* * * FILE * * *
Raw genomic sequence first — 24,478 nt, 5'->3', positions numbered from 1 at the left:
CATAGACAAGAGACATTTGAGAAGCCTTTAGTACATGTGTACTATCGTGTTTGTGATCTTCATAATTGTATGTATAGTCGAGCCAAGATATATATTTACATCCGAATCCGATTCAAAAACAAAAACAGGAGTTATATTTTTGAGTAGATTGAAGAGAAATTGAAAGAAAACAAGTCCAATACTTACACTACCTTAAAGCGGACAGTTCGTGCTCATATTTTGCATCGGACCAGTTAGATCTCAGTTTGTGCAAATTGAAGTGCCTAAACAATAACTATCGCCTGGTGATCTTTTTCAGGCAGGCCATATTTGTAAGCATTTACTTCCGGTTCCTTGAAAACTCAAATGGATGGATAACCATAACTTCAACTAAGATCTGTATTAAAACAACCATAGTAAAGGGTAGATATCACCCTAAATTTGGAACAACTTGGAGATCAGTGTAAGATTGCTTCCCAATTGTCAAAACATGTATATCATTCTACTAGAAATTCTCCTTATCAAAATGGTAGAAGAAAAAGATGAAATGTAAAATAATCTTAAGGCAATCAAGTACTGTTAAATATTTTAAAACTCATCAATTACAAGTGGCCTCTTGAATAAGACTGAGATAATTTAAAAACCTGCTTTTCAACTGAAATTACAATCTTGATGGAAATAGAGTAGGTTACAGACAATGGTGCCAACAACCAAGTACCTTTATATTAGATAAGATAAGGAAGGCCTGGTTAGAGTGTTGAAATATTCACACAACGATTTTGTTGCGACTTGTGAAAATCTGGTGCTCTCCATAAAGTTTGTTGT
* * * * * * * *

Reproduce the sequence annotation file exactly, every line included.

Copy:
Raw genomic sequence first — 24,478 nt, 5'->3', positions numbered from 1 at the left:
CATAGACAAGAGACATTTGAGAAGCCTTTAGTACATGTGTACTATCGTGTTTGTGATCTTCATAATTGTATGTATAGTCGAGCCAAGATATATATTTACATCCGAATCCGATTCAAAAACAAAAACAGGAGTTATATTTTTGAGTAGATTGAAGAGAAATTGAAAGAAAACAAGTCCAATACTTACACTACCTTAAAGCGGACAGTTCGTGCTCATATTTTGCATCGGACCAGTTAGATCTCAGTTTGTGCAAATTGAAGTGCCTAAACAATAACTATCGCCTGGTGATCTTTTTCAGGCAGGCCATATTTGTAAGCATTTACTTCCGGTTCCTTGAAAACTCAAATGGATGGATAACCATAACTTCAACTAAGATCTGTATTAAAACAACCATAGTAAAGGGTAGATATCACCCTAAATTTGGAACAACTTGGAGATCAGTGTAAGATTGCTTCCCAATTGTCAAAACATGTATATCATTCTACTAGAAATTCTCCTTATCAAAATGGTAGAAGAAAAAGATGAAATGTAAAATAATCTTAAGGCAATCAAGTACTGTTAAATATTTTAAAACTCATCAATTACAAGTGGCCTCTTGAATAAGACTGAGATAATTTAAAAACCTGCTTTTCAACTGAAATTACAATCTTGATGGAAATAGAGTAGGTTACAGACAATGGTGCCAACAACCAAGTACCTTTATATTAGATAAGATAAGGAAGGCCTGGTTAGAGTGTTGAAATATTCACACAACGATTTTGTTGCGACTTGTGAAAATCTGGTGCTCTCCATAAAGTTTGTTGT